“I think we’re always going to be faced with this challenge of an individual who for some reason… makes an illegal import and then – bang,” he said.

Bees are pictured in one of Megan Samms’ hives. (Lindsay Bird / CBC)

Its fears of illegal importation are not exaggerated. This summer, Canada Post caught an illegal queen bee in the mail, triggering a provincial investigation into who ordered it.

Armitage said the incident “should be a wake-up call”. He compared his crusade to the Greek myth of Cassandra, who was cursed to be able to predict the future, but not to believe, after despising the god Apollo.

Bees “time capsules”

Another of the study’s co-authors, however, maintains optimism in the face of Long Chances.

“Hopefully we can get everyone to say, ‘Yes, this is important and we’re going to take the right steps,'” said David Peck, bee parasite expert and associate researcher at Cornell University. New York. .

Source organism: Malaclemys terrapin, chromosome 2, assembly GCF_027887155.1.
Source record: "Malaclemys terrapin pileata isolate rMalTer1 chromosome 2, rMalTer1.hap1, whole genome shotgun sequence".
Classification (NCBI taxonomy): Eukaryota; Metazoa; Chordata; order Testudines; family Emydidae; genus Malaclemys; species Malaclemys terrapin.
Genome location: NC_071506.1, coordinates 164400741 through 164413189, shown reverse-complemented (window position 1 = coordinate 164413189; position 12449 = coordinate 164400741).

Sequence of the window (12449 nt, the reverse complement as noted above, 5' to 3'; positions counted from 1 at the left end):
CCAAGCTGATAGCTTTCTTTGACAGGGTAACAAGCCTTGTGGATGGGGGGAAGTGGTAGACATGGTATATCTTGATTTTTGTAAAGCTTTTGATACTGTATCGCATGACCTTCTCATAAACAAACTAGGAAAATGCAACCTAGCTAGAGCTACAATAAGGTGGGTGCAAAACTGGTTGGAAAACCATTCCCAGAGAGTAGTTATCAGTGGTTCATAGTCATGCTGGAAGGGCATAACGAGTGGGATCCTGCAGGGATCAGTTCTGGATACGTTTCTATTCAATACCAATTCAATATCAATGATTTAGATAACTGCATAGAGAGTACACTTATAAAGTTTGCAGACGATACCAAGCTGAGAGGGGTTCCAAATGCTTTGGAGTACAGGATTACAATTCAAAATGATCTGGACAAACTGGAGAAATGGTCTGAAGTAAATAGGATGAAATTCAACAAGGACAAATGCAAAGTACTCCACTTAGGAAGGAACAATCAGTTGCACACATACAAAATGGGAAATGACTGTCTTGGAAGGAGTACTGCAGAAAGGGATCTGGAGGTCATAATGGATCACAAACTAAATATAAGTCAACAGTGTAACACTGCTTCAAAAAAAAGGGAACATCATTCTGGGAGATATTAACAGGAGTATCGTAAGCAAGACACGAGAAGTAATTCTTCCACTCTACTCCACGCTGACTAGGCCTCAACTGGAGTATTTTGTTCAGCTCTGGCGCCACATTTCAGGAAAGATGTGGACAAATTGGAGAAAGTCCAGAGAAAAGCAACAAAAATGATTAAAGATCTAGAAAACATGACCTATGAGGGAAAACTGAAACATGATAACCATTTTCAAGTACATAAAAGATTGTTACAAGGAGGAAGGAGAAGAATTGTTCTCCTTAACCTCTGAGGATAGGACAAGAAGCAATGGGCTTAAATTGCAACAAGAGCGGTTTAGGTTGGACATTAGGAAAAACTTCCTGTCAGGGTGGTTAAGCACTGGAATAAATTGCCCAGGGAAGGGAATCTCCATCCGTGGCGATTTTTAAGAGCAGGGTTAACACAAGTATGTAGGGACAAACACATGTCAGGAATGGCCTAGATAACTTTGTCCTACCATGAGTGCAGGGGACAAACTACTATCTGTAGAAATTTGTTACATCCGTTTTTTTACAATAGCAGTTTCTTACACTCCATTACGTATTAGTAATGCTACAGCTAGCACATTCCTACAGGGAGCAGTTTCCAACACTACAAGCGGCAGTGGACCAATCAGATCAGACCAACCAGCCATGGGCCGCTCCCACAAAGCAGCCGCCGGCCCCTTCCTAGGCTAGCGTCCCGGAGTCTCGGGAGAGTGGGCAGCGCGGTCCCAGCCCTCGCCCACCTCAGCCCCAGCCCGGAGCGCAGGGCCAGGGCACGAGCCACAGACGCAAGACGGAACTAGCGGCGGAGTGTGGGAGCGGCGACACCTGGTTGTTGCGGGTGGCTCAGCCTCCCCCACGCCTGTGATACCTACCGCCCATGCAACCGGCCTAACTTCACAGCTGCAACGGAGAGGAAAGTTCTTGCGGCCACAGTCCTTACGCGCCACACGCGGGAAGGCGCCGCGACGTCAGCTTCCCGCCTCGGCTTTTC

Peck has been fascinated by bees in the province since his doctoral work on how New York bees evolved to cope with Varroa.

“These mite-free bees in Newfoundland were this very rare kind of time capsule of bees that are very difficult to find anywhere on the planet,” he said. They are now a control group, he said, “for the whole planet to experience what happens when varroa mites and bees meet.”

“So being able to come in and preserve this population was very important to me.”

David Peck, a Cornell University affiliate researcher specializing in honey bee parasites, is also the director of research and education for the beekeeping company Better Bee. (Submitted by David Peck)

Efforts are underway to breed a mite-resistant bee, and having varroa-free bees as a control group in this work is invaluable, he said.

Even if the varroa plan fails, Peck said, knowing which aspects of it worked and what didn’t can come in handy when the next bee pest presents itself.

Despite an uncertain future, Armitage and Samms are following the plan’s recommendations, with Armitage hoping the provincial government will support it as well.

Varroa mites could hurt the booming beekeeping industry in the province, he said, as well as complicate the province’s efforts to speed up its agricultural sector.

“We have a kind of blissful state here, and it would be nice to keep that,” he said.

With files from CBC Newfoundland and Labrador